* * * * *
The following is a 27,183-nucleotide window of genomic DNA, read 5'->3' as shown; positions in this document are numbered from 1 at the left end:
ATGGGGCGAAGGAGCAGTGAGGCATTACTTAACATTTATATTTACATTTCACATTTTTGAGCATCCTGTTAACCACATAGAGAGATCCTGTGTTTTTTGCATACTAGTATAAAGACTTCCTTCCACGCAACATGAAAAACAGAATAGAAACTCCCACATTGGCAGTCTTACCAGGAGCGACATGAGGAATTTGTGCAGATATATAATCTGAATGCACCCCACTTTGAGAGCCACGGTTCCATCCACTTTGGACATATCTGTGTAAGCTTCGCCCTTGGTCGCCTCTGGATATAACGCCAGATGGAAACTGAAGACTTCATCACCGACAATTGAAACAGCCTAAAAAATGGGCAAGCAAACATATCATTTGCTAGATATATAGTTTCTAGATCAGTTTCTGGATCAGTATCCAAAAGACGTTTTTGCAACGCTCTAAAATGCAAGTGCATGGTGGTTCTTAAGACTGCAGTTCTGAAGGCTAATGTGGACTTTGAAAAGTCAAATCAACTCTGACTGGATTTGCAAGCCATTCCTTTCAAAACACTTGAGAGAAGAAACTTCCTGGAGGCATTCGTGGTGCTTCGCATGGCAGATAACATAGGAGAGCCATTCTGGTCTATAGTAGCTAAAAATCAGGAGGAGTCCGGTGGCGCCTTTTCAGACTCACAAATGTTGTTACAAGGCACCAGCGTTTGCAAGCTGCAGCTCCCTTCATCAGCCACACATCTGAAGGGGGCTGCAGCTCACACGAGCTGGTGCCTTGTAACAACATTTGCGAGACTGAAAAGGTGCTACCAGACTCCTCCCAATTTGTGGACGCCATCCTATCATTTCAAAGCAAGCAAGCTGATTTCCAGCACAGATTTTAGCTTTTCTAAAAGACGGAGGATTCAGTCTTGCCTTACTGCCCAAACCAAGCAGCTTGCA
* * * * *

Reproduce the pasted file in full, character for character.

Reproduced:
The following is a 27,183-nucleotide window of genomic DNA, read 5'->3' as shown; positions in this document are numbered from 1 at the left end:
ATGGGGCGAAGGAGCAGTGAGGCATTACTTAACATTTATATTTACATTTCACATTTTTGAGCATCCTGTTAACCACATAGAGAGATCCTGTGTTTTTTGCATACTAGTATAAAGACTTCCTTCCACGCAACATGAAAAACAGAATAGAAACTCCCACATTGGCAGTCTTACCAGGAGCGACATGAGGAATTTGTGCAGATATATAATCTGAATGCACCCCACTTTGAGAGCCACGGTTCCATCCACTTTGGACATATCTGTGTAAGCTTCGCCCTTGGTCGCCTCTGGATATAACGCCAGATGGAAACTGAAGACTTCATCACCGACAATTGAAACAGCCTAAAAAATGGGCAAGCAAACATATCATTTGCTAGATATATAGTTTCTAGATCAGTTTCTGGATCAGTATCCAAAAGACGTTTTTGCAACGCTCTAAAATGCAAGTGCATGGTGGTTCTTAAGACTGCAGTTCTGAAGGCTAATGTGGACTTTGAAAAGTCAAATCAACTCTGACTGGATTTGCAAGCCATTCCTTTCAAAACACTTGAGAGAAGAAACTTCCTGGAGGCATTCGTGGTGCTTCGCATGGCAGATAACATAGGAGAGCCATTCTGGTCTATAGTAGCTAAAAATCAGGAGGAGTCCGGTGGCGCCTTTTCAGACTCACAAATGTTGTTACAAGGCACCAGCGTTTGCAAGCTGCAGCTCCCTTCATCAGCCACACATCTGAAGGGGGCTGCAGCTCACACGAGCTGGTGCCTTGTAACAACATTTGCGAGACTGAAAAGGTGCTACCAGACTCCTCCCAATTTGTGGACGCCATCCTATCATTTCAAAGCAAGCAAGCTGATTTCCAGCACAGATTTTAGCTTTTCTAAAAGACGGAGGATTCAGTCTTGCCTTACTGCCCAAACCAAGCAGCTTGCA